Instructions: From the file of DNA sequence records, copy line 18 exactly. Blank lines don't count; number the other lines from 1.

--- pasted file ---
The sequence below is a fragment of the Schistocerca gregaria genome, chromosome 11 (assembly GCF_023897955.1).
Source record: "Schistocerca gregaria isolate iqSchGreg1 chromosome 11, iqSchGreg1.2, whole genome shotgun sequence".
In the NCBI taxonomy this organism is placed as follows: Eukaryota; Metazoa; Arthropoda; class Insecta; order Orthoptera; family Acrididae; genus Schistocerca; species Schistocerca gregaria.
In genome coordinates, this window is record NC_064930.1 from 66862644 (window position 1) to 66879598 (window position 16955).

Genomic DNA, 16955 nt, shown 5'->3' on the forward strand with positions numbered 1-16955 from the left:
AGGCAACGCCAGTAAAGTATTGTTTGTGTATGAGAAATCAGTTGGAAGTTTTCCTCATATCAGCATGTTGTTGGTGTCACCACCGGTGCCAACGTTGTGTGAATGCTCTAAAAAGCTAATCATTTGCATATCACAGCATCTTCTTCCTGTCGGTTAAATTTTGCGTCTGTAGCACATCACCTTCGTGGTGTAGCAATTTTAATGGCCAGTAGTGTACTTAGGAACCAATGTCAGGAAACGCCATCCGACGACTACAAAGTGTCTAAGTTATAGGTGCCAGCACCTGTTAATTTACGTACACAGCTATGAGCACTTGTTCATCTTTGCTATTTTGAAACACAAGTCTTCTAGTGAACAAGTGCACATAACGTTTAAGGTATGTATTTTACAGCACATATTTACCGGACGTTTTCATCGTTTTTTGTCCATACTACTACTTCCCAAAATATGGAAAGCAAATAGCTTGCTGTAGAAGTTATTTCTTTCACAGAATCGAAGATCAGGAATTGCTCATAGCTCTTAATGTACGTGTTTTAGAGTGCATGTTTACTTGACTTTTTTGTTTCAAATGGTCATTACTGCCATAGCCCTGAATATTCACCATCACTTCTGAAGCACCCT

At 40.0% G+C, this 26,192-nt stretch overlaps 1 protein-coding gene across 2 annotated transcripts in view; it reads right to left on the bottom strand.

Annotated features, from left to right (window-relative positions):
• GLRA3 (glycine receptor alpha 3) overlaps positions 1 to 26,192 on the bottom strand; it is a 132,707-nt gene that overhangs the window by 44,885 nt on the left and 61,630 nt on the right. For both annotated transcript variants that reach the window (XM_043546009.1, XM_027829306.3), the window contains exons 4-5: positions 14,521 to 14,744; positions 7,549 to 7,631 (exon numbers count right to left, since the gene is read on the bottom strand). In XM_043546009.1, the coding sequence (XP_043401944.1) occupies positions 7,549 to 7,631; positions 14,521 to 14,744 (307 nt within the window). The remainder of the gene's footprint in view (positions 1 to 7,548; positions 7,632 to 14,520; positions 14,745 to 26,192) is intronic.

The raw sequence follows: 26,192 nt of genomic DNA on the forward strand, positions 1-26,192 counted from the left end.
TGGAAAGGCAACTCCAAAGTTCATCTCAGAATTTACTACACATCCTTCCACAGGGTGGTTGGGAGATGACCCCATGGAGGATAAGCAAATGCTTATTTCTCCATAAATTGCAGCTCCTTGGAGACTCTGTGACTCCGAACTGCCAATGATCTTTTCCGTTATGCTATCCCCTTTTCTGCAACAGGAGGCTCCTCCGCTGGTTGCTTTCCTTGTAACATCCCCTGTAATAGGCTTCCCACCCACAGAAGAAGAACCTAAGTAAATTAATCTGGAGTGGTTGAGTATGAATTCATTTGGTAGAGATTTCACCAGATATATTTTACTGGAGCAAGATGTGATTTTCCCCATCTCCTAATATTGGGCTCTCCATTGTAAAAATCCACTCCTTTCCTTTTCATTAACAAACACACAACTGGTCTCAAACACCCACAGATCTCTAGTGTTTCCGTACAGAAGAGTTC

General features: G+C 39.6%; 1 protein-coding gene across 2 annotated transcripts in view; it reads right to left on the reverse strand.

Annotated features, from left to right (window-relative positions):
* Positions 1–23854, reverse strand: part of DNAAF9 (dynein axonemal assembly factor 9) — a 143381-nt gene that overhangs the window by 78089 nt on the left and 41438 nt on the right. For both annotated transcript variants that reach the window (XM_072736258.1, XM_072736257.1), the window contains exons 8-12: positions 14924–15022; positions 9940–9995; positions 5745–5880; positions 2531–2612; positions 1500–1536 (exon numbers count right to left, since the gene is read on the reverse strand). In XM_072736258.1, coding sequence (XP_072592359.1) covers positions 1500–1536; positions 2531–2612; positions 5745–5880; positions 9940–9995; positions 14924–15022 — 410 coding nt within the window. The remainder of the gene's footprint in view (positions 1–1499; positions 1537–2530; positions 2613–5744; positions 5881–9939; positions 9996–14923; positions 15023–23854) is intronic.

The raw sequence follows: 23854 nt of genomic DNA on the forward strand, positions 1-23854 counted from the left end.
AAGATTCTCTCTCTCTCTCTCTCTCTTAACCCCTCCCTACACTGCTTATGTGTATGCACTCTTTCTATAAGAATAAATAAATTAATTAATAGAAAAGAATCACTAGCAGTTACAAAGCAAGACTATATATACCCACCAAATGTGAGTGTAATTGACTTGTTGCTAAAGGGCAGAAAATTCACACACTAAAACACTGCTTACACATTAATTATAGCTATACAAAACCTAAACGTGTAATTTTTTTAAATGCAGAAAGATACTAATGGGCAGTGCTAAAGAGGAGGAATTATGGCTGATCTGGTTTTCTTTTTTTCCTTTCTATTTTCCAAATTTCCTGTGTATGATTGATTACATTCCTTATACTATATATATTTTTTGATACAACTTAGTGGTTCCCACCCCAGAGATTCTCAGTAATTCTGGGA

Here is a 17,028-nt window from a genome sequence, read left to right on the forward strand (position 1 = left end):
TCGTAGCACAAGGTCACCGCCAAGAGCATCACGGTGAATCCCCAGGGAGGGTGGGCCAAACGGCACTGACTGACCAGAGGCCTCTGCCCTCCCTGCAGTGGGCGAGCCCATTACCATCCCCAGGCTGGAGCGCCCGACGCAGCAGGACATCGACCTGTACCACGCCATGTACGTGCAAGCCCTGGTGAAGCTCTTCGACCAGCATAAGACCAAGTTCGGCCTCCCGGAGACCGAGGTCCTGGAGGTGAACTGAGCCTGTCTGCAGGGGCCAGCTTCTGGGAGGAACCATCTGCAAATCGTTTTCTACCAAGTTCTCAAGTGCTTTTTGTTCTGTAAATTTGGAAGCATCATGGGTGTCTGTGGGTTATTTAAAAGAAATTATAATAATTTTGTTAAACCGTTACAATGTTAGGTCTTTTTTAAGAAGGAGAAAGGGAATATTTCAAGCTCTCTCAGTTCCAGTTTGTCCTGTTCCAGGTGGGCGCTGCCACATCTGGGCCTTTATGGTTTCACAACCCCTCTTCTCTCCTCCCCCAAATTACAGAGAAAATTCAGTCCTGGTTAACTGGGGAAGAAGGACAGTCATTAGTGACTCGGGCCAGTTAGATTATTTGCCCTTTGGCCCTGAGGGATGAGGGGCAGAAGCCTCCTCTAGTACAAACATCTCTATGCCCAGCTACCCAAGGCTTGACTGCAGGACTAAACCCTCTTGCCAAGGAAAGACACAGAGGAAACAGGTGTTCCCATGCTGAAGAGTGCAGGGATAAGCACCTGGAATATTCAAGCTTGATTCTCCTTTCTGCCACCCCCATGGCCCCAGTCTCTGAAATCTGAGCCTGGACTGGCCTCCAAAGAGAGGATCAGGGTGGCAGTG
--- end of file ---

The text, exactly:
TCGTAGCACAAGGTCACCGCCAAGAGCATCACGGTGAATCCCCAGGGAGGGTGGGCCAAACGGCACTGACTGACCAGAGGCCTCTGCCCTCCCTGCAGTGGGCGAGCCCATTACCATCCCCAGGCTGGAGCGCCCGACGCAGCAGGACATCGACCTGTACCACGCCATGTACGTGCAAGCCCTGGTGAAGCTCTTCGACCAGCATAAGACCAAGTTCGGCCTCCCGGAGACCGAGGTCCTGGAGGTGAACTGAGCCTGTCTGCAGGGGCCAGCTTCTGGGAGGAACCATCTGCAAATCGTTTTCTACCAAGTTCTCAAGTGCTTTTTGTTCTGTAAATTTGGAAGCATCATGGGTGTCTGTGGGTTATTTAAAAGAAATTATAATAATTTTGTTAAACCGTTACAATGTTAGGTCTTTTTTAAGAAGGAGAAAGGGAATATTTCAAGCTCTCTCAGTTCCAGTTTGTCCTGTTCCAGGTGGGCGCTGCCACATCTGGGCCTTTATGGTTTCACAACCCCTCTTCTCTCCTCCCCCAAATTACAGAGAAAATTCAGTCCTGGTTAACTGGGGAAGAAGGACAGTCATTAGTGACTCGGGCCAGTTAGATTATTTGCCCTTTGGCCCTGAGGGATGAGGGGCAGAAGCCTCCTCTAGTACAAACATCTCTATGCCCAGCTACCCAAGGCTTGACTGCAGGACTAAACCCTCTTGCCAAGGAAAGACACAGAGGAAACAGGTGTTCCCATGCTGAAGAGTGCAGGGATAAGCACCTGGAATATTCAAGCTTGATTCTCCTTTCTGCCACCCCCATGGCCCCAGTCTCTGAAATCTGAGCCTGGACTGGCCTCCAAAGAGAGGATCAGGGTGGCAGTG